You know, Stanley, sometimes I don’t think there’s enough love in the world.

You’re crazy.

I mean it, Stan. Sometimes I get so tired—gotta do this, gotta do that—and I look around for a helping hand and don’t see anybody.

I’m around.

Yeah, right. Imagine asking you to help make dinner.

I lick bowls, don’t I?

There’s a verse we sometimes chant before someone gives a talk after meditation: The dharma, incomparably profound and infinitely subtle, is always encountered but rarely perceived.

In its original form from Japan, it said that the dharma (which refers to teachings, or truth) is rarely encountered even in millions of ages. This refers to how rare the possibility is of being born a human and encountering the truth of human existence.

But Bernie changed it to read that it’s always encountered but rarely perceived, and that’s been my experience too. The truth of my existence, its exquisite, heartbreaking transience and the glimmer or flash—for a moment, for an hour—of every single life form, including my own, surrounds me all the time. It surrounds me now early Monday morning, the green leaves outside already sagging, laden with mortality but still yearning for sun. Yearning, always yearning.

The truth of our existence is always there to see, but we rarely perceive it.

Love is like that, too. It’s everywhere, a fact of life. The trees ask me to come outside for a leafy caress, the water in the shower is warm, the tiles cool, The silence surrounding meditation is love, and so is the flicker of the candle. Stanley comes in to lick my hands and face and have our morning conversation: Are you feeling sorry for yourself? You’re loved like crazy! That summarizes our daily conversation: You’re loved like crazy!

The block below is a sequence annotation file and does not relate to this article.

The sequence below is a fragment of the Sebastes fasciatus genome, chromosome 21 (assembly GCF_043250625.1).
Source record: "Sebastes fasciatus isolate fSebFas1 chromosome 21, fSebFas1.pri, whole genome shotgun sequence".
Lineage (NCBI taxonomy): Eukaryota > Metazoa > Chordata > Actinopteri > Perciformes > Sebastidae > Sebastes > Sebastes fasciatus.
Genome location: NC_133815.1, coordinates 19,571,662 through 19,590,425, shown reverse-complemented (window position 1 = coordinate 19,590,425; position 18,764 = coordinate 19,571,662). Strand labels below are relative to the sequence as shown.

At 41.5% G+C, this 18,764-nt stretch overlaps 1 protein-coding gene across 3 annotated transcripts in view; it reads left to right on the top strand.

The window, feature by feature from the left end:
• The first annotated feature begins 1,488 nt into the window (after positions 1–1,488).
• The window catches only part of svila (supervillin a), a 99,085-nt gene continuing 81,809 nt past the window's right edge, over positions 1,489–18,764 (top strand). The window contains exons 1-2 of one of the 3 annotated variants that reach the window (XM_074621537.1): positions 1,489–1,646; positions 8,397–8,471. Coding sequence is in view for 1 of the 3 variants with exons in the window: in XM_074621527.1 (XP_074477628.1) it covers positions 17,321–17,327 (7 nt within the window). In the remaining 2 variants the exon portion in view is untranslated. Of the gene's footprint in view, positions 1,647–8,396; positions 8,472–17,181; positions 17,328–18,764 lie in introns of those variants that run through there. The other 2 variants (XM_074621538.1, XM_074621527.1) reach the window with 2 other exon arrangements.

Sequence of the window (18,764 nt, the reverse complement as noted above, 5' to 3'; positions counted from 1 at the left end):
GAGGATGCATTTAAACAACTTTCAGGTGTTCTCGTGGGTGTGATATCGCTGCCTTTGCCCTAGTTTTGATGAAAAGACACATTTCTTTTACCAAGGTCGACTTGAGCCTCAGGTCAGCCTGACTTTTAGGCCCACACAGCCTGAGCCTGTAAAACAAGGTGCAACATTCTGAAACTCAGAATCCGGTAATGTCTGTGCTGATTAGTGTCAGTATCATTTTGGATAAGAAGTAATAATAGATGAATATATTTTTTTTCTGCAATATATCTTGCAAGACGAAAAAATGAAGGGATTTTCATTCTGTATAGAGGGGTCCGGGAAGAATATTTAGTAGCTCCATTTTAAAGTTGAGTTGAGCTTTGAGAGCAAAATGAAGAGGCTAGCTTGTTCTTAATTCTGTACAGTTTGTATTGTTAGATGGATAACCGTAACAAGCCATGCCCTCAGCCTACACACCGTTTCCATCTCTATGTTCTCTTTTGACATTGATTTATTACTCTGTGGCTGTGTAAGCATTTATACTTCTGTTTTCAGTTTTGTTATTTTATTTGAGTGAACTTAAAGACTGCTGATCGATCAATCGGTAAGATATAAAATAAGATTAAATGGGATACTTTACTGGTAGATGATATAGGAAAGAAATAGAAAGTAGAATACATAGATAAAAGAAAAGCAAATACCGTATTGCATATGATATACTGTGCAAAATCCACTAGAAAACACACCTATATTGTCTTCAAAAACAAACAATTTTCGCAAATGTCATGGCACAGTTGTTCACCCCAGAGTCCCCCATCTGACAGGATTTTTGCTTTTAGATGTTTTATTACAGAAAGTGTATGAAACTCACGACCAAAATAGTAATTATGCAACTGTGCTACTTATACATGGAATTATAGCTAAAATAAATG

Just perceive it. Open your senses, pay attention, really feel it. The thing to be known grows with the knowing, wrote Nan Shepherd in The Living Mountain. . . . [M]an’s experience of them enlarges rock, flower and bird. Similarly, woman’s experience of love enlarges love, be it clearing the kitchen counter of dishes and letting the green soapstone shine or inhaling the fragrance of coffee. It doesn’t beckon, doesn’t come halfway, it’s in your face so strongly that it overwhelms, too much, and for this reason it’s subtle, easy to miss, like the air that’s always there for breathing.

My friend L. in London told me this story: Up till several years ago she lived in a big house with a beautiful garden that she cherished and cared for. At twilight foxes roamed from hedge to hedge and banks of flowers surrounded a pool of carp (netted to protect them from the blue heron that appeared regularly). Her neighbor didn’t want to bother with a garden and decided to cover the front lawn of her house with tar.

When spring arrived L. saw tulips trying to come through the tar. She knocked on the woman’s door and pointed this out.

I can’t deal with this, I don’t have time, said the neighbor.

Give them some space and they’ll come out on their own, L urged her. They are fighting for life. Give them space, take my gardener, I will pay for it.

It took her a long time to convince the woman, but she finally and very grudgingly agreed, if only to make her crazy neighbor happy.

The desire for life is so strong, L told me several years later. And the desire for love too, I add. The petals hunt for sun though that same sun will hurry their demise. We hunt for showers of love which one day will end, but it doesn’t matter, it’s what keeps us going. The dog nuzzles me but has a hard time going up the stairs, Bernie will wake up to yet another morning, and another August day will reach out and reach out and tell me: Take me, I’m yours.